Collaborating with healthcare teams is vital when prescribing medicinal cannabis. Specialist consultations can help you and your patient gain extra expertise and guidance. Someone with psychiatric comorbidities or complex mental diagnoses may need psychiatric input.

 

Interdisciplinary collaboration includes working with other healthcare professionals. Pharmacists, primary care physicians, and mental health specialists can help. They facilitate proper plans involving monitoring strategies and medication adjustments.

 

Pharmacists can also provide valuable input on personalised THC prescriptions. Collaborating with them can help optimise your patient’s treatment plan. They also help ensure safe and effective dosing, medication use, and care management.

 

You may also refer your patient to a mental health professional while you’re treating them. Counselling addresses underlying psychological factors in individuals with depression, anxiety, or mood disorders.

 

Monitoring and adjusting THC treatment plans

 

THC treatment monitoring is essential in ongoing care plans. Several factors influence the success of your prescription. These include precise dosing, symptom tracking, patient adherence, and titration management.

 

Regular and consistent patient follow-ups are necessary to ensure successful outcomes. Establish open communication during the first consultation. Explain the importance of discussing all details with you throughout treatment.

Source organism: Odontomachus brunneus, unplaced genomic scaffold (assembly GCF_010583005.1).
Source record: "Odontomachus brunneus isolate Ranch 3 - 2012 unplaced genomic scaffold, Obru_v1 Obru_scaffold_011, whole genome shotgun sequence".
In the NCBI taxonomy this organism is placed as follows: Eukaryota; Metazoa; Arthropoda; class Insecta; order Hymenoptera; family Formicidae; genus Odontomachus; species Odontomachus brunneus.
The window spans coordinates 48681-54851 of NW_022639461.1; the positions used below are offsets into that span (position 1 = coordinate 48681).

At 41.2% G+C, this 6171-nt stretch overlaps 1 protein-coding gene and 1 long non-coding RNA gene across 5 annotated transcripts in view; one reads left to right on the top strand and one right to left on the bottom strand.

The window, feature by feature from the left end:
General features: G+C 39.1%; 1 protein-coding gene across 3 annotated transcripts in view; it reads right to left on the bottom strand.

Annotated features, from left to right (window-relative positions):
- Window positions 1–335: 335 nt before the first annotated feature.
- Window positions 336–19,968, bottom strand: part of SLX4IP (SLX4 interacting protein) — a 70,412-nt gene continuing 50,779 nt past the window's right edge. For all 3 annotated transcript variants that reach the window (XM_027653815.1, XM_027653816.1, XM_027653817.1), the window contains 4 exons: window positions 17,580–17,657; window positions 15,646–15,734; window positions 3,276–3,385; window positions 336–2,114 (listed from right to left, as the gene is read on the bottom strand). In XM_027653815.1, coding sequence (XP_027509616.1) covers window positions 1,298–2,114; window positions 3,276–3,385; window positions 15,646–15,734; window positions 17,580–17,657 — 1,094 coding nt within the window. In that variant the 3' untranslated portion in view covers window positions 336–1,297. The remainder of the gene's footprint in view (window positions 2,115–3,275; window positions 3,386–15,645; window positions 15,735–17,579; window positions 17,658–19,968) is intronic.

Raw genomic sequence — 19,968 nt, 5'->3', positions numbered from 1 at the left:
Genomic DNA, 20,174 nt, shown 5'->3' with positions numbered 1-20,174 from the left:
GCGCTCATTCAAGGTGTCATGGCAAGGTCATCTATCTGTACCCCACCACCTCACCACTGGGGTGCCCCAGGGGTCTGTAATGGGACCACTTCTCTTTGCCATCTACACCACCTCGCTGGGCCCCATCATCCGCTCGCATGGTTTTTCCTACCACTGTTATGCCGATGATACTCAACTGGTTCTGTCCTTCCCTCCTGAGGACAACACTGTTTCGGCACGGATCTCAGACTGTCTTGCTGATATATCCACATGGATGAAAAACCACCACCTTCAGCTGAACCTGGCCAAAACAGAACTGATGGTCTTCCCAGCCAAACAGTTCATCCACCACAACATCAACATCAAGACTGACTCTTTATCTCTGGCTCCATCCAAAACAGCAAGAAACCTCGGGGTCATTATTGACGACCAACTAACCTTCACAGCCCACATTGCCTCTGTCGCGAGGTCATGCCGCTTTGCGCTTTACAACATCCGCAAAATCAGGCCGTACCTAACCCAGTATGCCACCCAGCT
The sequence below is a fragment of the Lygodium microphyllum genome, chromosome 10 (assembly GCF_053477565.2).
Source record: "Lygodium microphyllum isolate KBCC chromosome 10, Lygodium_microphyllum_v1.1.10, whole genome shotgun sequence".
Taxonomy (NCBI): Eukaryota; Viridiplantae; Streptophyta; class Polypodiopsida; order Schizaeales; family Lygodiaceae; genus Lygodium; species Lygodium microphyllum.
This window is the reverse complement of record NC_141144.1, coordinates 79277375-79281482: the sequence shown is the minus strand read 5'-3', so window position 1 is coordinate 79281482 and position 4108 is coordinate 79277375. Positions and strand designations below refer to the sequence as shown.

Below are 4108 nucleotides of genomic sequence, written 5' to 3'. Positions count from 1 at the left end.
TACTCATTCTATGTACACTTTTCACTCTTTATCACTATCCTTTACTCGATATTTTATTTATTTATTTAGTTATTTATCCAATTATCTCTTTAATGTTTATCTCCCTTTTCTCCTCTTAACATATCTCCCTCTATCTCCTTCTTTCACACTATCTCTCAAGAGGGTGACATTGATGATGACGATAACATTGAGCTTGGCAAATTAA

Monitoring and adjusting THC dosage is the primary focus during titration. Discuss potential adverse effects with your patient and set realistic expectations. Ask them to keep a journal and pay close attention to every benefit or downside they experience.

 

Encourage your patient to consult with you before increasing or decreasing their dosage. Rigorous tracking of their treatment can help you both achieve the optimal prescription.

 

Differences in individual responses to THC tinctures influence treatment customisation. Logging each subsequent prescription also helps you keep track of your professional care.

 

Remind your patient that the benefits may take time. It could take a few weeks of dosage titration to achieve noticeable effects. Don’t focus on a singular overarching goal. Rather, aim to reach a point where both you and the patient are satisfied.

 

Listen carefully to patient feedback. Try to understand their wants, needs, and expectations. Examine all risk factors and be prepared if they say the treatment is ineffective. Consider other medications and whether the dose they’re taking is correct.

 

Create a follow-up schedule for you and your patient to maintain. They allow for fine-tuning dosages, changing products, or combating adverse effects. More frequent reviews are crucial during the initial treatment stages. They may last months before achieving optimal results.